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E-HeaRT BPA: electronic health record telemetry BPA
  1. Kuo-Kai Chin1,
  2. David Svec2,
  3. Benjamin Leung3,
  4. Christopher Sharp2,
  5. Lisa Shieh2
  1. 1Department of Medicine, Brigham and Women's Hospital, Boston, Massachusetts, USA
  2. 2Department of Medicine, Stanford University School of Medicine, Stanford, California, USA
  3. 3Stanford Healthcare, Stanford, California, USA
  1. Correspondence to Dr Lisa Shieh, Medicine, Stanford School of Medicine, Stanford, CA 94305, USA; lshieh{at}stanford.edu

Abstract

Introduction Ccontinuous cardiac monitoring in non-critical care settings is expensive and overutilised. As such, it is an important target of hospital interventions to establish cost-effective, high-quality care. Since inappropriate telemetry use was persistently elevated at our institution, we devised an electronic best practice alert (BPA) and tested it in a randomised controlled fashion.

Methods Between 4 March 2018 and 5 July 2018 at our 600-bed academic hospital, all non-critical care patients who had at least one telemetry order were randomised to the control or intervention group. The intervention group received daily BPAs if telemetry was active.

Results 275 and 283 patients were randomised to the intervention and control groups, respectively. The intervention group triggered 1042 alerts and trended toward fewer telemetry days (3.8 vs 5.0, p=0.017). The intervention group stopped telemetry 31.7% of the alerted patient-days compared with 23.3% for the control group (OR 1.53, 95% CI 1.24 to 1.88, p<0.001). There were no significant differences in length of stay, rapid responses, code blues, or mortality between the two groups.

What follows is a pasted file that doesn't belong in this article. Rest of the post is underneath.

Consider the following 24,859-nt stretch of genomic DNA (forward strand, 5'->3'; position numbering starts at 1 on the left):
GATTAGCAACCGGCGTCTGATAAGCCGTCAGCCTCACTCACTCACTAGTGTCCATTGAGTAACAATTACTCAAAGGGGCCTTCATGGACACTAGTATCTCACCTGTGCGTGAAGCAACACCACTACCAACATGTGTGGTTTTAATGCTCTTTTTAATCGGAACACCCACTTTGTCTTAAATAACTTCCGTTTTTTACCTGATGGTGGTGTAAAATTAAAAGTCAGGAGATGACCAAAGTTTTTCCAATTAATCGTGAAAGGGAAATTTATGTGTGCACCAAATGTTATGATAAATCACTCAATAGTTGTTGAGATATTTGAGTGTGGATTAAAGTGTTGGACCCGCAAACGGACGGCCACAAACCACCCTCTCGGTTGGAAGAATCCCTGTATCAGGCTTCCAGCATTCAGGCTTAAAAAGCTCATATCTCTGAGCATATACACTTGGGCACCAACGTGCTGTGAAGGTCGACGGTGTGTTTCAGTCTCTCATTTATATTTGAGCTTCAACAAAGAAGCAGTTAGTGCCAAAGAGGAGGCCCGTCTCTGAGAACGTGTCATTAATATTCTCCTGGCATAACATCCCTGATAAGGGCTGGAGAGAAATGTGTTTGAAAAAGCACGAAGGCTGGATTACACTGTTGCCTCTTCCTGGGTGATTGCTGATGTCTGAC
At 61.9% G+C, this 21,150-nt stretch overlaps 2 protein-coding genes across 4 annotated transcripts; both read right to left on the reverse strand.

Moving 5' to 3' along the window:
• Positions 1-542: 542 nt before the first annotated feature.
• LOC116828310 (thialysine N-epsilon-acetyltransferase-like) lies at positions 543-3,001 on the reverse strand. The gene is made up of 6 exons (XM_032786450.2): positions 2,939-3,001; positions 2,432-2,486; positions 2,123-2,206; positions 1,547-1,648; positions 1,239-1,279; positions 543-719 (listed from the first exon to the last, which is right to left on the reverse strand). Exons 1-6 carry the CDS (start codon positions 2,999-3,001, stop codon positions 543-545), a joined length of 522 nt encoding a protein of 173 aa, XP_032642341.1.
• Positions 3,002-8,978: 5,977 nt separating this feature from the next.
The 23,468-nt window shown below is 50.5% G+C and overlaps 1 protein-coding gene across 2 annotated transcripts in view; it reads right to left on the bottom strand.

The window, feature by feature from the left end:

Conclusions Using a randomised controlled design, we show that BPAs significantly reduce telemetry without negatively affecting patient outcomes. They should have a role in promoting high-value telemetry use.

  • cardiology
  • health informatics
  • quality in health care
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Footnotes

  • Contributors LS had full access to all the data in the study and takes responsibility for the integrity of the data and the accuracy of the data analysis. Study concept and design: LS, DS, CS, BL. Acquisition, analysis, or interpretation of data: KC, LS, DS, CS, BL. Drafting of the manuscript: KC. Critical revision of the manuscript for important intellectual content: KC, LS, DS, CS, BL. Statistical analysis: KC. Study supervision: LS, DS.

  • Funding The authors have not declared a specific grant for this research from any funding agency in the public, commercial or not-for-profit sectors.

  • Competing interests None declared.

  • Patient consent for publication Not required.

  • Ethics approval This study was approved by the institutional review board and informed consent was waived.

  • Provenance and peer review Not commissioned; externally peer reviewed.

  • Data availability statement Data are available upon request

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